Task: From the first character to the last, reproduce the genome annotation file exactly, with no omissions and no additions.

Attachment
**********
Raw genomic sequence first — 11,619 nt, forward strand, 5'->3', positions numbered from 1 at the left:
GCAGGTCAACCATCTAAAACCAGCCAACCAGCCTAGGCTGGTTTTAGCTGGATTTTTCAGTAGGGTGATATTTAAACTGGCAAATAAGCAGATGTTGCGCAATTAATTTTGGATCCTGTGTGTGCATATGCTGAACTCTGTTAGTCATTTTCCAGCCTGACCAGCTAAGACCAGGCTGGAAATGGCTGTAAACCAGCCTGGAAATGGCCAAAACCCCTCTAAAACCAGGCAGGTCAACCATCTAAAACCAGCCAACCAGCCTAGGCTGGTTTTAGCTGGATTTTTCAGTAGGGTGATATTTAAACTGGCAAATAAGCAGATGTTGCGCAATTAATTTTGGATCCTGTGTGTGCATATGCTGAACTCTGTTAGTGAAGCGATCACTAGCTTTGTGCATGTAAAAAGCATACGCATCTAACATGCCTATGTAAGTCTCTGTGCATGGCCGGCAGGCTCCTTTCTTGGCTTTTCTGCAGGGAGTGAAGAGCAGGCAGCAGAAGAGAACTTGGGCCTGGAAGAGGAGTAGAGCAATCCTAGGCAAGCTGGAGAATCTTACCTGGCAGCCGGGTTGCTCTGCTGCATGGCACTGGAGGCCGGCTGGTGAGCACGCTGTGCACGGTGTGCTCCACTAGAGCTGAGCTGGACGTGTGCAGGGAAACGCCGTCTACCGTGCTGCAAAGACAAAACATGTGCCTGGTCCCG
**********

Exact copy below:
Raw genomic sequence first — 11,619 nt, forward strand, 5'->3', positions numbered from 1 at the left:
GCAGGTCAACCATCTAAAACCAGCCAACCAGCCTAGGCTGGTTTTAGCTGGATTTTTCAGTAGGGTGATATTTAAACTGGCAAATAAGCAGATGTTGCGCAATTAATTTTGGATCCTGTGTGTGCATATGCTGAACTCTGTTAGTCATTTTCCAGCCTGACCAGCTAAGACCAGGCTGGAAATGGCTGTAAACCAGCCTGGAAATGGCCAAAACCCCTCTAAAACCAGGCAGGTCAACCATCTAAAACCAGCCAACCAGCCTAGGCTGGTTTTAGCTGGATTTTTCAGTAGGGTGATATTTAAACTGGCAAATAAGCAGATGTTGCGCAATTAATTTTGGATCCTGTGTGTGCATATGCTGAACTCTGTTAGTGAAGCGATCACTAGCTTTGTGCATGTAAAAAGCATACGCATCTAACATGCCTATGTAAGTCTCTGTGCATGGCCGGCAGGCTCCTTTCTTGGCTTTTCTGCAGGGAGTGAAGAGCAGGCAGCAGAAGAGAACTTGGGCCTGGAAGAGGAGTAGAGCAATCCTAGGCAAGCTGGAGAATCTTACCTGGCAGCCGGGTTGCTCTGCTGCATGGCACTGGAGGCCGGCTGGTGAGCACGCTGTGCACGGTGTGCTCCACTAGAGCTGAGCTGGACGTGTGCAGGGAAACGCCGTCTACCGTGCTGCAAAGACAAAACATGTGCCTGGTCCCG